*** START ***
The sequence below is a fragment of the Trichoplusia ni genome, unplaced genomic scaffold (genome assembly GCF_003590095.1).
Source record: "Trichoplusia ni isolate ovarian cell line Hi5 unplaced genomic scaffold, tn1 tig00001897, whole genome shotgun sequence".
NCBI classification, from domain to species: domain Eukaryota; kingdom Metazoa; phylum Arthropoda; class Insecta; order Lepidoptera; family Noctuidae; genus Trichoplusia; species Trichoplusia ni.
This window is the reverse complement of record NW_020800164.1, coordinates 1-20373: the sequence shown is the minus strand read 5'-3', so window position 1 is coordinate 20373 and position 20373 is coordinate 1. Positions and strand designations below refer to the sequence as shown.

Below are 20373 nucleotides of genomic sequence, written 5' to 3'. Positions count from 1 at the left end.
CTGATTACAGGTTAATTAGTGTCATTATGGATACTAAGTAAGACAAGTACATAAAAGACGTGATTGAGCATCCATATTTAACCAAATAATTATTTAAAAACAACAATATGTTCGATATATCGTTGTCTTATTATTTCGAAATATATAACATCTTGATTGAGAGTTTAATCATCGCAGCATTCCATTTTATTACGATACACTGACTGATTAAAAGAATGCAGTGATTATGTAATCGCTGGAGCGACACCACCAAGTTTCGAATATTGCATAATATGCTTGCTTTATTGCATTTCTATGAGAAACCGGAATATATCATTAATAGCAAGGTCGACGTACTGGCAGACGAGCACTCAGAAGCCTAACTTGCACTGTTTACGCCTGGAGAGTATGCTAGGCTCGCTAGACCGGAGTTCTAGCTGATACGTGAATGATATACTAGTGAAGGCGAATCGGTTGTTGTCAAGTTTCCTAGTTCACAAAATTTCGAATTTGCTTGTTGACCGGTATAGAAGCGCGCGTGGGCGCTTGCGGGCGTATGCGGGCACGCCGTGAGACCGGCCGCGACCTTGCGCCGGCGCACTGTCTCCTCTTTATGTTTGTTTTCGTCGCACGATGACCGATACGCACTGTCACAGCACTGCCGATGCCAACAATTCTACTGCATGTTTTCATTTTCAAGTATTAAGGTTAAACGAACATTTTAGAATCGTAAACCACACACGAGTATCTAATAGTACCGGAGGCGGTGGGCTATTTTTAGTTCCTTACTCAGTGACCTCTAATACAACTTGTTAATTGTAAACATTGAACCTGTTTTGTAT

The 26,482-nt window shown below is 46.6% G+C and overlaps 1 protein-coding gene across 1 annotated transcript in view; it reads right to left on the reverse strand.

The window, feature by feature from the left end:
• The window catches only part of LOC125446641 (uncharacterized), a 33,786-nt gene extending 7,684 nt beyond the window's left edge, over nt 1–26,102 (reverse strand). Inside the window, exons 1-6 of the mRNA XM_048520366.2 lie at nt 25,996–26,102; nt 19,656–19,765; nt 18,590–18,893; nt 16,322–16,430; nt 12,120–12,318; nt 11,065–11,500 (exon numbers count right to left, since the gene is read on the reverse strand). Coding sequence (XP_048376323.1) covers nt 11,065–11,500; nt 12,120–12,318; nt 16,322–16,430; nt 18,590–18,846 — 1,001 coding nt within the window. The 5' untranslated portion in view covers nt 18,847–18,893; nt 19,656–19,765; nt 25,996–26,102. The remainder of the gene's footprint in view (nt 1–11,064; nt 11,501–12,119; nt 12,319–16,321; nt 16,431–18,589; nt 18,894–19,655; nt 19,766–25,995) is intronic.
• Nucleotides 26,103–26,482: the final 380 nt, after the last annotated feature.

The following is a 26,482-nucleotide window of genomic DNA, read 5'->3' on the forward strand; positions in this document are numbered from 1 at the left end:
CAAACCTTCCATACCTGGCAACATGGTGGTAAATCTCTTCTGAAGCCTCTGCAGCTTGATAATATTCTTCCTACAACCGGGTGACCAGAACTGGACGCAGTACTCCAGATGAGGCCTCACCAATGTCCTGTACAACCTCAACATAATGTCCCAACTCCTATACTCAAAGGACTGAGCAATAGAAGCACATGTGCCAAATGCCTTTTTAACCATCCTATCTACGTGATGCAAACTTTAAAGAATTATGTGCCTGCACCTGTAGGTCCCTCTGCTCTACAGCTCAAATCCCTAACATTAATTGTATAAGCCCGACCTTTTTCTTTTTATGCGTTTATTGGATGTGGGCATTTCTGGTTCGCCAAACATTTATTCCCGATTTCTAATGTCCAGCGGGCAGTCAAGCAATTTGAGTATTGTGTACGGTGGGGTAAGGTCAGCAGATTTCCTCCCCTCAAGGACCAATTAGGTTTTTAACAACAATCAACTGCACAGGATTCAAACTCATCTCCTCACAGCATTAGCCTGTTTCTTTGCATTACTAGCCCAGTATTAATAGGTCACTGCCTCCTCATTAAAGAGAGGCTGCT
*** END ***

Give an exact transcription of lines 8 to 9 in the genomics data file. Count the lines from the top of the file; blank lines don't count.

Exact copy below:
The window, feature by feature from the left end:
• The window catches only part of LOC125446641 (uncharacterized), a 33,786-nt gene extending 7,684 nt beyond the window's left edge, over nt 1–26,102 (reverse strand). Inside the window, exons 1-6 of the mRNA XM_048520366.2 lie at nt 25,996–26,102; nt 19,656–19,765; nt 18,590–18,893; nt 16,322–16,430; nt 12,120–12,318; nt 11,065–11,500 (exon numbers count right to left, since the gene is read on the reverse strand). Coding sequence (XP_048376323.1) covers nt 11,065–11,500; nt 12,120–12,318; nt 16,322–16,430; nt 18,590–18,846 — 1,001 coding nt within the window. The 5' untranslated portion in view covers nt 18,847–18,893; nt 19,656–19,765; nt 25,996–26,102. The remainder of the gene's footprint in view (nt 1–11,064; nt 11,501–12,119; nt 12,319–16,321; nt 16,431–18,589; nt 18,894–19,655; nt 19,766–25,995) is intronic.